Prevalence of hepatitis B virus markers in several institutions for the mentally handicapped in the autonomous community of Madrid

Authors

  • Diana Carrascosa,

    1. Departmento de Fisiopatologia y Genética Molecular Humana, Centro de Investigaciones Biológicas (C.S.I.C.), c/ Velázquez 144, 28006-Madrid, Spain
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  • Ma De La Vega Ramírez,

    1. Servicio Regional de Salud de la Comunidad de Madrid (C.A.M.), O'Donnell, 60, 28009-Madrid, Spain
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  • Angela Casado,

    Corresponding author
    1. Departmento de Fisiopatologia y Genética Molecular Humana, Centro de Investigaciones Biológicas (C.S.I.C.), c/ Velázquez 144, 28006-Madrid, Spain
    • Departmento de Fisiopatologia y Genética Molecular Humana, Centro de Investigaciones Biológicas (C.S.I.C.), c/ Velázquez 144, 28006-Madrid, Spain
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  • Ma Roserio Je La Torre,

    1. Departmento de Fisiopatologia y Genética Molecular Humana, Centro de Investigaciones Biológicas (C.S.I.C.), c/ Velázquez 144, 28006-Madrid, Spain
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  • Ma Encarnación Lópezfernández,

    1. Departmento de Fisiopatologia y Genética Molecular Humana, Centro de Investigaciones Biológicas (C.S.I.C.), c/ Velázquez 144, 28006-Madrid, Spain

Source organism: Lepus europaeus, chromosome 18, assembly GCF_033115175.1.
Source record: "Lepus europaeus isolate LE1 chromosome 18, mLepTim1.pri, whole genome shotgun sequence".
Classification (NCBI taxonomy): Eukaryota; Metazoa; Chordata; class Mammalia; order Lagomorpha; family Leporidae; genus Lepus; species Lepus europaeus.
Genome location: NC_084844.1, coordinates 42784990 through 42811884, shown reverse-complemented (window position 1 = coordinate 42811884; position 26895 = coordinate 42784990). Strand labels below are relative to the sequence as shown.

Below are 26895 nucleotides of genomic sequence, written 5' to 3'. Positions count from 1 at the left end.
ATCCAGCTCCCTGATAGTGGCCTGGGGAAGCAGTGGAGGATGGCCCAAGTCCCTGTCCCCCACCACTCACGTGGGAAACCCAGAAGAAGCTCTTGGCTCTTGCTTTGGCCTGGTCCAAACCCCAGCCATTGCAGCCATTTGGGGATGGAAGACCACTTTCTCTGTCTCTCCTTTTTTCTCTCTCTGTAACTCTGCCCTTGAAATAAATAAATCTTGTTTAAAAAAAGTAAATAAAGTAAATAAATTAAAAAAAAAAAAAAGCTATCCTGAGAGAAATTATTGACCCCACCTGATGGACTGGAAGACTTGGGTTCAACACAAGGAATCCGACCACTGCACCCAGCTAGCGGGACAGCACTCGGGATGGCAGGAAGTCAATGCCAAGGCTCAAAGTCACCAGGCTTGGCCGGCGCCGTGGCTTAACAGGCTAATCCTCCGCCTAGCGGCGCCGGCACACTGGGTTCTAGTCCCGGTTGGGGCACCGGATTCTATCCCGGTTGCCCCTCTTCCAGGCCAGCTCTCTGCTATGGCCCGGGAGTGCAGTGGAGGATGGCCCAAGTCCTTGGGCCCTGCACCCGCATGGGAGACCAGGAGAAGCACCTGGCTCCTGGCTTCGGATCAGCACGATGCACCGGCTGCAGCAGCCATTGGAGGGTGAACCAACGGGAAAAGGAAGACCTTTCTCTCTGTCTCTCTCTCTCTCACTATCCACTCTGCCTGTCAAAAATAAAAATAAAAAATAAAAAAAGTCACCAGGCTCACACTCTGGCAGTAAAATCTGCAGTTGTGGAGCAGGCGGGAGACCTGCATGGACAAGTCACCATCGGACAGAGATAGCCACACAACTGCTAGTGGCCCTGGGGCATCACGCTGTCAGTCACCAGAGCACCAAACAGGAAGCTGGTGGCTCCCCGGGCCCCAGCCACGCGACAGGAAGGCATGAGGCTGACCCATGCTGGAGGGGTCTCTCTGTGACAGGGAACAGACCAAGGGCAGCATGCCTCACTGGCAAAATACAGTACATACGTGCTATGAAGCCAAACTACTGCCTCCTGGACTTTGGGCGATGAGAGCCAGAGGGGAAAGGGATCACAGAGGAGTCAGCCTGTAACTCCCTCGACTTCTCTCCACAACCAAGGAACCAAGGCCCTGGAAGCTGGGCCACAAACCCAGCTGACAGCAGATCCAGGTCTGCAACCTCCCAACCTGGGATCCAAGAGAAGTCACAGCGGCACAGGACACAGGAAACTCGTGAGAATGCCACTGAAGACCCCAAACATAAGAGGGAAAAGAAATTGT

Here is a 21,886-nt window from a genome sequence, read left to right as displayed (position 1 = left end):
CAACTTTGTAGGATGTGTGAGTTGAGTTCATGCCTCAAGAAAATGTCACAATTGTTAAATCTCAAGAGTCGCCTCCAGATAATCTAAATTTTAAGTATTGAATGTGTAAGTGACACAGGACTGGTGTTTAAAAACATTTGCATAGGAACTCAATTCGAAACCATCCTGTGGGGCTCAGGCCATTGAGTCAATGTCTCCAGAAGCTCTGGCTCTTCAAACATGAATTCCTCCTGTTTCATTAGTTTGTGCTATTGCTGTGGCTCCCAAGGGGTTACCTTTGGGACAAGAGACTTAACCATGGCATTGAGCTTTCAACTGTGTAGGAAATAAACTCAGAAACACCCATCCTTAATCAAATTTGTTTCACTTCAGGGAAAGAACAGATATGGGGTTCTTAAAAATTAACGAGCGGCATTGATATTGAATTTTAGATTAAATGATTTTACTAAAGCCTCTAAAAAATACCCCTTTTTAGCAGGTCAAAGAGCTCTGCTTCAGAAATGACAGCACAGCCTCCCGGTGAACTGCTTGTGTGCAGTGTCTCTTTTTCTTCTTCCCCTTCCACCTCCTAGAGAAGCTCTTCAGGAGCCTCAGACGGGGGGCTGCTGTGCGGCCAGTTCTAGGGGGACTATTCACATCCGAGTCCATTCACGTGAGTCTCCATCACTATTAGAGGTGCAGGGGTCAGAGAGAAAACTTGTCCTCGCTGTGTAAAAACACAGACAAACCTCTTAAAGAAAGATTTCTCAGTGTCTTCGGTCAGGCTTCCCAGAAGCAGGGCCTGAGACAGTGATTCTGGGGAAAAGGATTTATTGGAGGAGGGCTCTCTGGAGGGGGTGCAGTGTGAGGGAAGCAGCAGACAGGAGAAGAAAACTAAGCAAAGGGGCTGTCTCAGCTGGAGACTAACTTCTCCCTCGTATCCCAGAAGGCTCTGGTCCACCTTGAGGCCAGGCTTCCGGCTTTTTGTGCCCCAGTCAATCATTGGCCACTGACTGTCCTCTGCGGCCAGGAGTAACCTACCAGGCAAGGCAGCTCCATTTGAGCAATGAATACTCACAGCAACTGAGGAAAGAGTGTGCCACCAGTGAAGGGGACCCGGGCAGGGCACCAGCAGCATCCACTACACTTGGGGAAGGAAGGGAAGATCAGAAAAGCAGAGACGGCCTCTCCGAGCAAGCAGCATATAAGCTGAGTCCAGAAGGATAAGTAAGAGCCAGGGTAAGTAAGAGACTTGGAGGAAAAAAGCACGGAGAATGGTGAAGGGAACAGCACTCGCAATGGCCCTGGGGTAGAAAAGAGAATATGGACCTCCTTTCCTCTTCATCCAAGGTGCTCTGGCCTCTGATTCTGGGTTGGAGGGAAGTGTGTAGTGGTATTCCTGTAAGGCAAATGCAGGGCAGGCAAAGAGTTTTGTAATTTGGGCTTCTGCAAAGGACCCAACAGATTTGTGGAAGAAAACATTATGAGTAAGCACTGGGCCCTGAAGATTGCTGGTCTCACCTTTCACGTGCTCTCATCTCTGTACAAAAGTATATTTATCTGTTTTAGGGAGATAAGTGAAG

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  • Julia Sáez

    1. Departmento de Fisiopatologia y Genética Molecular Humana, Centro de Investigaciones Biológicas (C.S.I.C.), c/ Velázquez 144, 28006-Madrid, Spain
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Abstract

In order to determine the prevalence of hepatitis B virus (HBV) markers, 400 patients were studied: 134 residents of an institution (RI) for the mentally retarded and 266 under non-residential care (NRC). In the residential institutions, all markers were absent in 69 (65.7%) of 105 patients with Down syndrome and 20 (69.0%) of 29 clients without Down syndrome. In the NRC clients, 167 (85.6%) of 195 patients with Down syndrome and 65 (91.5%) of 71 clients with other mental defects (psychologically and physically handicapped, autism) had negative tests for HBV markers. The prevalence of the hepatitis B surface antigen (HBsAg) was higher in institutionalized mentally retarded (RI) and older patients (21+ years). Examination of 195 Down patients revealed a higher frequency (1.4 times) of surface antigen carriers as strictly matched non-Down syndrome cases (point prevalences 14.2% and 10.3%, respectively). The higher prevalence in affected cases appears to be primarily associated with a longer persistence of antigenemia. Results related to the sex of the patients were less clear. Neither affected nor non-affected patients showed significant differences in prevalence among males and females. © 1995 Wiley-Liss, Inc.

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